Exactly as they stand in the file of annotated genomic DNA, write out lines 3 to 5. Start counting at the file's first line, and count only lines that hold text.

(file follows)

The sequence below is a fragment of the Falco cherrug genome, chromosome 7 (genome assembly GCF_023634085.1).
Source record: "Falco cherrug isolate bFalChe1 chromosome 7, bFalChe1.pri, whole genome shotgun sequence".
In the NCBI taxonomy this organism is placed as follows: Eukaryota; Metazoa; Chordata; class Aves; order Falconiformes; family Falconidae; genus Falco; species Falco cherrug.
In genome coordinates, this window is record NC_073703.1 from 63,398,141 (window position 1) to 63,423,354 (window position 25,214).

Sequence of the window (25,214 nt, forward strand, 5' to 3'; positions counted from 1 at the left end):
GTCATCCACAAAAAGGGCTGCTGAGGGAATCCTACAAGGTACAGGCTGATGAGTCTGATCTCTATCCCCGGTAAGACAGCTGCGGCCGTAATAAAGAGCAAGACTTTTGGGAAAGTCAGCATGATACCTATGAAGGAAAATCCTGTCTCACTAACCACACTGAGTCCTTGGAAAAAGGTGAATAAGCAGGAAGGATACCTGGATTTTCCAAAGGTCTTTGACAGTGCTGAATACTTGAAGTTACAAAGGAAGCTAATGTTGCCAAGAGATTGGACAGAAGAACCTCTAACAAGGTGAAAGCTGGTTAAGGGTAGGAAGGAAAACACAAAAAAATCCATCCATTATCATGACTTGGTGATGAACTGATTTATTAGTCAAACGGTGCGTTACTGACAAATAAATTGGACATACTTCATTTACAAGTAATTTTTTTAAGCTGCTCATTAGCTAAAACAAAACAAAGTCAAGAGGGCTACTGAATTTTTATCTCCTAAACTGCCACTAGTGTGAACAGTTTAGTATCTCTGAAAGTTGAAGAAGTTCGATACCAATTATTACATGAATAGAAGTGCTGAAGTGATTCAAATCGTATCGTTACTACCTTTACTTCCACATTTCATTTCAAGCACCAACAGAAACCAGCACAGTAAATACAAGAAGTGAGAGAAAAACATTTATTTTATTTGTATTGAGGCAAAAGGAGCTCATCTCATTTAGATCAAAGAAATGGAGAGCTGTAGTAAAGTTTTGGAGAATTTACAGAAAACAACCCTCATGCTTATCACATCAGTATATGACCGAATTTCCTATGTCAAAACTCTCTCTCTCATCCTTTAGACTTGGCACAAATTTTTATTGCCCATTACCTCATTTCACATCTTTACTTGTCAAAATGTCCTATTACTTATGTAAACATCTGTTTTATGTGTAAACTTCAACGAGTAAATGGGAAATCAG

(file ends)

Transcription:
In the NCBI taxonomy this organism is placed as follows: Eukaryota; Metazoa; Chordata; class Aves; order Falconiformes; family Falconidae; genus Falco; species Falco cherrug.
In genome coordinates, this window is record NC_073703.1 from 63,398,141 (window position 1) to 63,423,354 (window position 25,214).

Sequence of the window (25,214 nt, forward strand, 5' to 3'; positions counted from 1 at the left end):